Religion Book Reviews (page 177)

RELIGION
Released: Jan. 12, 1995

"What promises to be a powerful analysis appears more and more to reflect Klein's own struggles to reconcile Buddhism and feminism, not accessible to most readers because of its technicality."
A unique though complicated investigation of Buddhism and feminism. Read full book review >
HISTORY
Released: Jan. 3, 1995

"Though the volume could have benefited from further editing (and some ethnocentric bias is evident in the use of generic, non- tribal specific terms like 'Great Spirit' and 'conjurer'), the book is nonetheless a major contribution to the study of Native American history and religious studies."
This excellent collection of essays probes the responses of one Native American tribe to the forces of Christianity. Read full book review >

OUT OF EGYPT by Andre Aciman
BIOGRAPHY & MEMOIR
Released: Jan. 1, 1995

"A skillful portrayal of an extraordinary clan."
Aciman (French Literature/Princeton) delivers a clear- eyed eulogy of a lost past and a family in decline. Read full book review >
CURRENT AFFAIRS
Released: Jan. 1, 1995

"A rare work that successfully distills a whole philosophical debate into a few accessible pages."
A crisp and spirited argument for the near-total separation of church and state, by a former New York federal judge (Partisan Justice, 1980). Read full book review >
RELIGION
Released: Jan. 1, 1995

"A fascinating and important social history of religion."
Well-presented and engaging essays, by some of the foremost religious scholars working today, examining the histories of 12 diverse religious institutions. Read full book review >

HISTORY
Released: Jan. 1, 1995

"For its sensitivity to the rights of victims and defendants alike, a remarkable work."
This sharp, sensible, ``angry'' book explores how four classes of disempowered Americans look to the criminal justice system to vindicate past grievances, and how the courts too often betray them. Read full book review >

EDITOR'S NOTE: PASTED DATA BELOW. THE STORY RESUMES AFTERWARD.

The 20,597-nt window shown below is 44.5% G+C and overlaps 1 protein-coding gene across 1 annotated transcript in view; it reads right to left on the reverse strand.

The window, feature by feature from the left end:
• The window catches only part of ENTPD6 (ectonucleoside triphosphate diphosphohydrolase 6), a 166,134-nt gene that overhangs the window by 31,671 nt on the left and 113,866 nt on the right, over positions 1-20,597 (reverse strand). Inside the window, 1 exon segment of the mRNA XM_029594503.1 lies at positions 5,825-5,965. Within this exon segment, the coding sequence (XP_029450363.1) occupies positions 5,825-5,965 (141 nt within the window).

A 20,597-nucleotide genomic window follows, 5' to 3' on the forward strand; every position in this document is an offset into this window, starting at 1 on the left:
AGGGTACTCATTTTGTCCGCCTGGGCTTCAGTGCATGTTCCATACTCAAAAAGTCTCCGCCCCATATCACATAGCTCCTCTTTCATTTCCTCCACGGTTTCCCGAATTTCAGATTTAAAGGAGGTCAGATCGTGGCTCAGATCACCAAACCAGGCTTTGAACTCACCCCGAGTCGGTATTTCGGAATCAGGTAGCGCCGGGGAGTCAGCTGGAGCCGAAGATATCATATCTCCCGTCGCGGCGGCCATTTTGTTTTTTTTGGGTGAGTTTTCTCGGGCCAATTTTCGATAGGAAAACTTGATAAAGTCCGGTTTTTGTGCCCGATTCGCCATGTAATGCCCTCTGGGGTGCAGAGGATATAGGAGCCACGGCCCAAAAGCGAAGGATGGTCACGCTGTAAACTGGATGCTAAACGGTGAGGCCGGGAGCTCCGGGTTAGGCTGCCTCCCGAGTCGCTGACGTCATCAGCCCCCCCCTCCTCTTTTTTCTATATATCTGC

RELIGION
Released: Jan. 1, 1995

"The legions of scroll aficionados around the world can now read of conflicts both ancient and modern in a lively and informative new book. (Book-of-the-Month/Quality Paperback Book Club alternate selections; author tour)"
The freshest, most elegantly written of the new books about the origins of the Dead Sea Scrolls (see Reclaiming the Dead Sea Scrolls, p. 1107, The Hidden Scrolls, p. 1108). Read full book review >
MEMOIRS OF A WARSAW GHETTO FIGHTER by Simha Rotem
HISTORY
Released: Jan. 1, 1995

"4 pages photos, not seen)."
The candid, fast-moving memoir of a significant member of the Warsaw Ghetto's fighting underground. Read full book review >
RELIGION
Released: Jan. 1, 1995

"A piece of American exotica sadly mishandled."
A meandering journalistic testimony of the author's experience with a strange southern Christian sect. Read full book review >
HEALTH & MEDICINE
Released: Jan. 1, 1995

"Non-devotees of the New Age and nonreaders of Markides's previous efforts are apt to be left out in the cold as the current volume approaches its own hidden wisdom in nearly content-free language."
Further ruminations concerning the mysticism, knowledge, and nature of ultimate reality add little to previous volumes by the same author. Read full book review >
RELIGION
Released: Dec. 9, 1994

"30 b&w photos, not seen)."
A scholarly survey of how the figure of the Antichrist has been understood through the centuries, from Second Temple Judaism to present-day America. Read full book review >
BIOGRAPHY & MEMOIR
Released: Dec. 1, 1994

"With a more lucid tone, this account of a medicine man's unusual life might have attracted a readership beyond fans of Boyd's previous works."
Boyd (Mystics, Magicians, and Medicine People, 1989) serves as traveling secretary and appreciative witness to the actions of Mad Bear, a Tuscarora medicine man, in this pedantic account of their travels in the late 1970s. Read full book review >
Kirkus Interview
Morgan Matson
July 25, 2016

The Unexpected Everything is a YA feel-good story of friendship, finding yourself, and all the joys in life that happen while you’re busy making other plans. Andie has a plan. And she always sticks to her plan. Future? A top-tier medical school. Dad? Avoid him as much as possible (which isn’t that hard considering he’s a Congressman and he’s never around). Friends? Palmer, Bri, and Toby—pretty much the most awesome people on the planet, who needs anyone else? Relationships? No one’s worth more than three weeks. So it’s no surprise that Andie’s got her summer all planned out too. Until a political scandal costs Andie her summer pre-med internship, and lands both she and Dad back in the same house together for the first time in years. Suddenly she’s doing things that aren’t Andie at all. “Romance fans will find plenty to enjoy, as Andie gradually lets down her guard and risks the messy and unpredictable wonder of first love,” our reviewer writes. “A novel best read on a lazy summer day with sand between the toes.” View video >